reviewed by Kate Bustillos
Other Words for Home
Balzer + Bray/2019/332 pp/16.99 hardback
I read Jasmine Warga’s Other Words for Home in one sitting. Not because I was rushing through it, but because I could not bring myself to put it down. If you enjoy being swept away by a story and losing all track of time, you are going to love this book. It’s a middle grade novel written in verse and the lyrical pacing, paired with Warga’s engaging voice, creates an immersive and evocative reading experience.
Readers experience life through the eyes of Jude, a twelve-year-old from Syria, whose life and home are uprooted when she is sent to live with her uncle in Cincinnati. Leaving her father, brother, and best friend behind, Jude and her mother make the arduous trip to America, where Jude enrolls in a new school with kids who don’t look or dress or speak like her or her friends back home.
There is much to praise about this book, but one aspect that I found especially brilliant was Warga’s ability to address diverse—and conflicting—perspectives through Jude’s relationship with her family—her revolutionary brother, pacifist father, ignorant American cousin, and well-meaning American aunt.
Other Words for Home offers an honest, humorous, and eye-opening experience of a young Syrian refugee determined to discover and embrace her own identity, despite others trying to define it for her. Through empathy with Jude, readers are invited to enjoy an empowering coming-of-age story and the immigrant experience.
Ibtihaj Muhammad with S.K. Ali
The Proudest Blue
Little, Brown and Company/2019/17.99 hardback
Younger readers can engage with similar themes, including a female Muslim protagonist, in The Proudest Blue, a picture book by Ibtihaj Muhammad with S.K. Ali, and illustrations by Hatem Aly.
The story is a celebration of diversity that showcases the beauty and meaning behind the hijab as an expression of faith, family tradition, and cultural pride. As the first female Muslim-American athlete to win an Olympic medal and the first to wear a hijab during competition, Muhammad’s intent for writing The Proudest Blue was to give children who look like her the opportunity to see themselves in a picture book. But this story is also important for adults and children, especially those who may feel uncomfortable with, or have questions about, wearing hijab. Written from the perspective of Faizah, a young American Muslim girl, The Proudest Blue gently educates, while subtly challenging harmful stereotypes and false narratives that might misrepresent the hijab as a symbol of oppression or fear.
Little Faizah is proud of her older sister, Asiya, and enamored by the bright blue hijab that she picks out for school—her “first-day hijab.” At school, Faizah keeps a close watch on her sister and classmates’ reaction to her new hijab. Some kids tease her, but Asiya stands tall.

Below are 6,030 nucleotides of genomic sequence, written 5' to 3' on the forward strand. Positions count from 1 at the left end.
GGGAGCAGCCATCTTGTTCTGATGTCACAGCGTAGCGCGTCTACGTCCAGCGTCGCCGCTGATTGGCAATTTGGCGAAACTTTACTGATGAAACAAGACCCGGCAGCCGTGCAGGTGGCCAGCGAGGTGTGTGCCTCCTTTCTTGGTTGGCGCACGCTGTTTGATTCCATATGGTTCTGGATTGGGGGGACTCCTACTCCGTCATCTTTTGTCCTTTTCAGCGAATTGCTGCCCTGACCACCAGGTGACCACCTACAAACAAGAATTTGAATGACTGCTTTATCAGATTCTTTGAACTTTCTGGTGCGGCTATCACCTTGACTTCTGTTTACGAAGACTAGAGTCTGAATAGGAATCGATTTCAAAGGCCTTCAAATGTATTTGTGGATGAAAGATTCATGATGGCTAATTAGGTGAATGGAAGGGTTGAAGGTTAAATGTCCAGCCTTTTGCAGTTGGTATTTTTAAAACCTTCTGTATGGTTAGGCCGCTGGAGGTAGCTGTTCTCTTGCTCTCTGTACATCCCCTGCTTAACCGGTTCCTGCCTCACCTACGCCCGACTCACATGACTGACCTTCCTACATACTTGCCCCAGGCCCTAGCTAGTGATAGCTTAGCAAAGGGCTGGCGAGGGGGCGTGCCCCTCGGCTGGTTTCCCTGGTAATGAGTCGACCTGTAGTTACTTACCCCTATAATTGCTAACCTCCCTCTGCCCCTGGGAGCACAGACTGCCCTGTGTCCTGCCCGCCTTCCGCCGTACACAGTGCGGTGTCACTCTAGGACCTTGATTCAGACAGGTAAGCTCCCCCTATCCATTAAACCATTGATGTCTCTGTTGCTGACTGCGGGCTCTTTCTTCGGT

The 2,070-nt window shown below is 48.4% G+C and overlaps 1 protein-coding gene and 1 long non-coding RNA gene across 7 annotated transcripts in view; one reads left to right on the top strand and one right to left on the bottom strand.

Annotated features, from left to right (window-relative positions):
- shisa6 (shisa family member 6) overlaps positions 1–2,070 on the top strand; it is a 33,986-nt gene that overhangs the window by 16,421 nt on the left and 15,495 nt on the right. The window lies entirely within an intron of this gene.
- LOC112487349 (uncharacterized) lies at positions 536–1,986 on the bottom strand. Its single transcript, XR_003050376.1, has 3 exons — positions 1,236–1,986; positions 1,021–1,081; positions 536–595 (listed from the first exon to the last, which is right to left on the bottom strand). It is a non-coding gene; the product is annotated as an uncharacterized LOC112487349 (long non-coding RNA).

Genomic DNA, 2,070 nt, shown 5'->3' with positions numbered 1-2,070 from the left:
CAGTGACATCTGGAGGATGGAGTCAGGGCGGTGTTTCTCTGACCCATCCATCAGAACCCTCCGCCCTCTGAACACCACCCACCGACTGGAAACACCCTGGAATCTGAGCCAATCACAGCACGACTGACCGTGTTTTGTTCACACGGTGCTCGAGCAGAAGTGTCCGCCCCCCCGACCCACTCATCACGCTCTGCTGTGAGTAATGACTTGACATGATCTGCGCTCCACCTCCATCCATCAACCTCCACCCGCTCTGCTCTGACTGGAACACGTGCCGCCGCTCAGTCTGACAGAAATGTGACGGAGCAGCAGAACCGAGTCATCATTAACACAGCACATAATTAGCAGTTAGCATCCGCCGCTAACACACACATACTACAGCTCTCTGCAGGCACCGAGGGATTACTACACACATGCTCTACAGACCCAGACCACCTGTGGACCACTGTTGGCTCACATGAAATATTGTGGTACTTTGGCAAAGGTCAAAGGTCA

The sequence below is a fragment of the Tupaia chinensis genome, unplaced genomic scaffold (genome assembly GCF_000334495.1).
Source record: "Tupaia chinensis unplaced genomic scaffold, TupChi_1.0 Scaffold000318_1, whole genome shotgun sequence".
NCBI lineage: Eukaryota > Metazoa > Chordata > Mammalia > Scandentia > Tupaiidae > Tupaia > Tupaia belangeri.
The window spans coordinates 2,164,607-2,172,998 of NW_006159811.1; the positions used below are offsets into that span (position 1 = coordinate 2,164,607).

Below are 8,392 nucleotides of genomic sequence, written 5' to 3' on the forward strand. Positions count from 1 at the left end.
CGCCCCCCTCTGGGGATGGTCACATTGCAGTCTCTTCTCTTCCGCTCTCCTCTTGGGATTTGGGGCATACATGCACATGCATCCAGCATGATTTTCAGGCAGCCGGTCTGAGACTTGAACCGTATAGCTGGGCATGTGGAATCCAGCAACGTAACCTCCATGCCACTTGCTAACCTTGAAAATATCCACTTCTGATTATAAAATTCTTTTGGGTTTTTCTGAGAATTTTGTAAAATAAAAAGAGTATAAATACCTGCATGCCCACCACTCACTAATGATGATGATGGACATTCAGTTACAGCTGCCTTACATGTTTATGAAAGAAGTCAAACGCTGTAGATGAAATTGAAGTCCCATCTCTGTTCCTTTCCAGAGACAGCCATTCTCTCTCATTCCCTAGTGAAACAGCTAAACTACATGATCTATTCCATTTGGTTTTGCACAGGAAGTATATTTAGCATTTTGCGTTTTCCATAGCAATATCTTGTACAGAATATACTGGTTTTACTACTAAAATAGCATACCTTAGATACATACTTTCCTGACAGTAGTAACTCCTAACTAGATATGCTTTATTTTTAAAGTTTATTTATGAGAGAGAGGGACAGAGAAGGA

Hatem Aly’s illustrations are soft, with pops of vibrant color, like Asiya’s cerulean hijab. Aly portrays Asiya’s bullies as faceless, raceless, shadowy silhouettes. Prejudice here is personified amorphously, so that young readers can see themselves instead in the faces of Asiya’s friends and supporters.
Ten Ways to Hear Snow
Cathy Camper’s Ten Ways to Hear Snow is a heartwarming example of inclusion through common ground. Camper’s words, paired with Kenard Pak’s illustrations, create a cozy, comforting read, brimming with delicious alliteration and sensory imagery.
This humble and intimate story about a day in the life of a family living in contemporary America follows a young girl named Lina as she takes a snowy walk through a Midwestern, suburban neighborhood to visit her Sitti (grandmother) on “grape leaf day,” a day on which her family would make the grape leaf recipe, warak enab. Lina’s father calls her habibti, an Arabic term of endearment.
As suggested in the title, on her way to visit Sitti, Lina reflects on the number of ways there are to hear snow, creating delightful onomatopoeia like the Snyak, snyek, snyuk of Lina’s boots and the Ploompf! of a blue jay landing on a snowy branch.
After reaching eight ways, Lina arrives in time to prepare traditional stuffed grape leaves with her grandmother. While spending a playful afternoon cooking together, Lina and Sitti discover two more ways to hear the snow, including the silence of snowfall.
Kenard Pak enhances the story’s atmosphere with minimalist illustrations that capture the narrative’s intimacy and perfectly contrast the neighborhood’s wintry landscape with the grandmother’s warm kitchen. Much like Pak’s textured art style, Ten Ways to Hear Snow is a multi-layered story exploring themes of winter, culture, family, and mindfulness. Lina and her grandmother’s observation of the many ways that snow can sound could also be taken as a metaphor for the many ways that families can look.
A former educator and performing arts director, Kate's love of storytelling for young audiences has spanned a ten-year career in children's entertainment. She now works planning adventures and encouraging sustainable tourism as a content writer for leisure travel. When she’s not wandering bookshops, she enjoys practicing yoga and gaming with her husband. Kate is a proud MFA student of Writing for Children and Young Adults at Spalding University’s School of Creative and Professional Writing where she writes stories about ghosts, magic, and loud-mouthed mermaids.